Jurors heard closing arguments today in the second murder trial of Wilfredo Santiago in the execution style slaying of Police Officer Thomas Trench in 1985.
The panel began deliberating the case shortly after 4 p.m.
In their closings, both the defense and the prosecution focused on the credibility - or lack thereof - of witnesses who have taken the stand since testimony began May 1.
Many of the witnesses have changed stories, altered details or contradicted themselves altogether in statements and testimony at other proceedings in the last 23 years.
There is no physical evidence nor eyewitnesses linking Santiago to Trench's killing and the prosecution's case has been mostly circumstantial.
It has argued that Santiago shot Trench, 43, in the face and neck as he sat in his patrol car at 17th and Spring Garden Streets in a case of mistaken of identity. Officials contend Santiago had a grudge with another officer who had been driving the same patrol car in the previous shift and was seeking vengence.
Defense attorney David Rudolvsky argued that because of the grudge, investigators zeroed in on Santiago from the start and have repeatedly shaped their case to fit that theory.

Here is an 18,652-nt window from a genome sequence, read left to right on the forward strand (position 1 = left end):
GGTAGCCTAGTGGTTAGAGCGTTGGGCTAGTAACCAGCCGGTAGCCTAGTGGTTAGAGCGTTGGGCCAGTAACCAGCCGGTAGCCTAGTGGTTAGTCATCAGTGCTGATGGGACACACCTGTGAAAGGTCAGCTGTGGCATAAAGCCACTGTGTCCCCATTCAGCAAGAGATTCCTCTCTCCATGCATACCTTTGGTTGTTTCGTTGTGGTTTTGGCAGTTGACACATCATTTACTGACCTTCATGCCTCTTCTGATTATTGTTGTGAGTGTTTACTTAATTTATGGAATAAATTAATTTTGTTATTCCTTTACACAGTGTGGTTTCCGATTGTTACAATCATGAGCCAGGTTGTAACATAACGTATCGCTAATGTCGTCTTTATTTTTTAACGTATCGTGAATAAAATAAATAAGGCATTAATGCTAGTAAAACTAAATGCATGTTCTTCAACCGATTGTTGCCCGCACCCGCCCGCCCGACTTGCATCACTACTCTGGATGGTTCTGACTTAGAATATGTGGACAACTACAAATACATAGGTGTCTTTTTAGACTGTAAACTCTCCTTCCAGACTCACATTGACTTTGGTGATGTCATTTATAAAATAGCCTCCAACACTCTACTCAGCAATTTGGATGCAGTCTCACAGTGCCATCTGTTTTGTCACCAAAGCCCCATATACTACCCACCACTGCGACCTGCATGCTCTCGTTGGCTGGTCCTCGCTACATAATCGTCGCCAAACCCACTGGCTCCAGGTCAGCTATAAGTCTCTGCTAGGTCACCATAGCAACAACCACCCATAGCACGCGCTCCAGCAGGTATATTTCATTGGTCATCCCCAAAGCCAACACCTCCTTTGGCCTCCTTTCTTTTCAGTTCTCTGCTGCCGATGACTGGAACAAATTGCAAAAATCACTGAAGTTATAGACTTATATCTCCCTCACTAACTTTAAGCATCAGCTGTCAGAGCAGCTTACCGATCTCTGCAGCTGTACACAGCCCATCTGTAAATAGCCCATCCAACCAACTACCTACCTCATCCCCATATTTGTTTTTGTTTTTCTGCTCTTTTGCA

He said three jailhouse witnesses who claimed they heard Santiago admit killing Trench had many reasons besides the truth to testify that way.
Assistant District Attorney Carlos Vega sought to portray two of the jailhouse witnesses, a robber and a murderer who have served their prison terms, as seeking to redeem themselves by telling the truth.
He also made an emotional appeal on behalf of Trench's survivors and the officer who was Santiago's alleged target and remains on the force.
Vega told the jury that a conviction would tell the officer, "No, it's not your fault."
In the end, it appeared the only witnesses whose testimony was not suspect included the medical examiner, a police ballistics expert and a crime lab technician, none of whom could pin the crime on Santiago.
Vega, in seeking to bolster one jailhouse witness, went so far as to say a murderer was more credible than the former public defender - now a sitting judge - who had been called to discredit the testimony of another jailhouse informant.
The defense rested Friday after raising the possibility that Trench, who was shot and killed May, 28, 1985, was slain in retaliation for the bombing of the MOVE compound that claimed the lives of 11 people two weeks earlier.
A jury convicted Santiago, now 44, in 1986, but an appeals court ordered a new trial in 1991 because of judicial conduct. The first scheduled retrial was called off when a judge ruled the prosecution's conduct in the first trial was so egegious that it would be wrong to subject Santiago to another proceeding. An appeals court overturned that decision in 1994, but a series of appeals an motions delayed the retrial until this year.